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Painting Project

Page history last edited by Frank Curkovic 7 years, 3 months ago

(8-10 weeks x 2 80mins a week)

Students are evaluated on knowledge, process, participation as well as product.

*lessons and assignments may be subject to change - All work must be submitted for assessment.




"When learning to paint, be a good observer.

Observe what's around you.

Observe how the paint dries and how the paint acts.

Paint what you are interested in.

How you feel and what you observe will come through in your painting.

If you are not interested in the painting, it will show."



Unit Questions: How do artists represent form, texture & utilise colour with paint? How do artists represent the natural world?


Unit Objective: Students will use colour theory and brushwork techniques to create a landscape or still life tempera painting.



Week 1, Lesson 1 & 2:

Monochromatic Painting (Pre-assessment)

You will be given black and white paint. Using different values with no instruction, paint the still life pictured. Paint it as you see fit.

You have 1 week (2 double lessons) to complete it.


Homework: complete painting


Week 2, Lesson 1:

Activity 1: Critique monochromatic paintings. Which stand out? Why? What are some different painterly techniques? What different techniques were used? Were they successful? Why or why not? How did students handle the brush and the paint? Considering your failures, where could this lead you?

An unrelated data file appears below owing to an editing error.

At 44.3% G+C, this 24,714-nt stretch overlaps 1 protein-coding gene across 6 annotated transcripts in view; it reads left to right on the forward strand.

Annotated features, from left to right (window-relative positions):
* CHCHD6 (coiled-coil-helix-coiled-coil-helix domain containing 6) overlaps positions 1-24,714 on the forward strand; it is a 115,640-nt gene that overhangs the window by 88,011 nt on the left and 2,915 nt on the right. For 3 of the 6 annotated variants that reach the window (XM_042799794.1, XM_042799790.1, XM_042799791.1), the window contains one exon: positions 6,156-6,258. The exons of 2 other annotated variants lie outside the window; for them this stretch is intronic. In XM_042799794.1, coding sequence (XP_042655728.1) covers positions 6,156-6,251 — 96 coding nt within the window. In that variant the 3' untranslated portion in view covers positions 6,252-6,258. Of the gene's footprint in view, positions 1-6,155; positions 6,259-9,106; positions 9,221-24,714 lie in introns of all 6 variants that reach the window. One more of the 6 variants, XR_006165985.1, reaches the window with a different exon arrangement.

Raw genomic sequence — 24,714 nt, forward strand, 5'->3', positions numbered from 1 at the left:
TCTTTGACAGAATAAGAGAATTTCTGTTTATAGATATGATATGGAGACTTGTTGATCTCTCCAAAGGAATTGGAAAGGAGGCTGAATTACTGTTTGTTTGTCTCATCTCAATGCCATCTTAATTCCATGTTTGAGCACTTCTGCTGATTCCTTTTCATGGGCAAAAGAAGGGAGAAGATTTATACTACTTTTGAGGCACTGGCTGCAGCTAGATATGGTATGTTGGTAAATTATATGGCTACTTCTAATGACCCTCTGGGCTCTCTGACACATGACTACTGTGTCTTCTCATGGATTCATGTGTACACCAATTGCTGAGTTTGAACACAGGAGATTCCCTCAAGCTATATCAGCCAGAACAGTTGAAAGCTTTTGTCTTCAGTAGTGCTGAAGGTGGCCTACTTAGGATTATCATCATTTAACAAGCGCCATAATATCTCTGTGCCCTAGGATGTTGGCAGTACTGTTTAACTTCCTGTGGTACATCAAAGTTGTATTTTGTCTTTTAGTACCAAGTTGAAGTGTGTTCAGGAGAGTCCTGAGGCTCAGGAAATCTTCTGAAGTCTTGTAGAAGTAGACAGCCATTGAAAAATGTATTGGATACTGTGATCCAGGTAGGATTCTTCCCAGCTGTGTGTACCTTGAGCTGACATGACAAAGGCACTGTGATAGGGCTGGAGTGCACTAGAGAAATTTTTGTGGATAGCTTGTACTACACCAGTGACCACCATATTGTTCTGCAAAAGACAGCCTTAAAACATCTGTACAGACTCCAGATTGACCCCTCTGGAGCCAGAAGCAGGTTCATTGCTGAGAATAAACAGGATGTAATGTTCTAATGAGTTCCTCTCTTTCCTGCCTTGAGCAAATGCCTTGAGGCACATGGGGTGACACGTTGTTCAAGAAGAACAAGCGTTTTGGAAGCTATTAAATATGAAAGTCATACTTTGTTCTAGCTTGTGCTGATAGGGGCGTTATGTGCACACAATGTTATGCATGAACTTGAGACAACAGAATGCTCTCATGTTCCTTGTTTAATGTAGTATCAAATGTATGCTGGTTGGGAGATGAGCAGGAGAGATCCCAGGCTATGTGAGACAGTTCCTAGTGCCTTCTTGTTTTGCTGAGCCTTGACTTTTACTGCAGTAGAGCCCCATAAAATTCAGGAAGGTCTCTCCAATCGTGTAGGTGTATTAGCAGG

Write a mini-reflection regarding your work (strengths/weaknesses) and a goal(s) you would like to explore and achieve.


Activity 2:

What moods do colours evoke?

The arrangement and placement of colour can also make a difference and create an effect. 

What is colour? You will do some research. Find out how to make a colour wheel.

What are primary, secondary and tertiary colours?

What are complementary, warm and cool colours?

What are some colour schemes to be aware of?

What are hues and tints?

You will be given a blank colour wheel template. Watch the video below and take personal notes on the questions above in the margins.

This, your colour wheel and the value scale activity below will be assessed for Criteria A (Knowledge & Understanding) on the rubric.


Activity 3: Students create a colour wheel in sketchbooks.


Activity 4: Create a tonal scale in paint going from dark to light in your sketchbooks. Do 1 starting from black and move towards white. On the second one, choose a colour and add white. Extension: Do the second one again but add black.


If colour wheel is complete, have students view Landscape Painting slideshow below. Looking at some of the paintings, what colour schemes were used to create harmony?

Example: Note the complementary colour scheme?



Homework: Complete colour wheel



Week 2, Lesson 2

Activity 1: View Analysing an Image. Critically compare & contrast the 2 still life paintings. How are they similar/different?



Activity 2 - Project Task: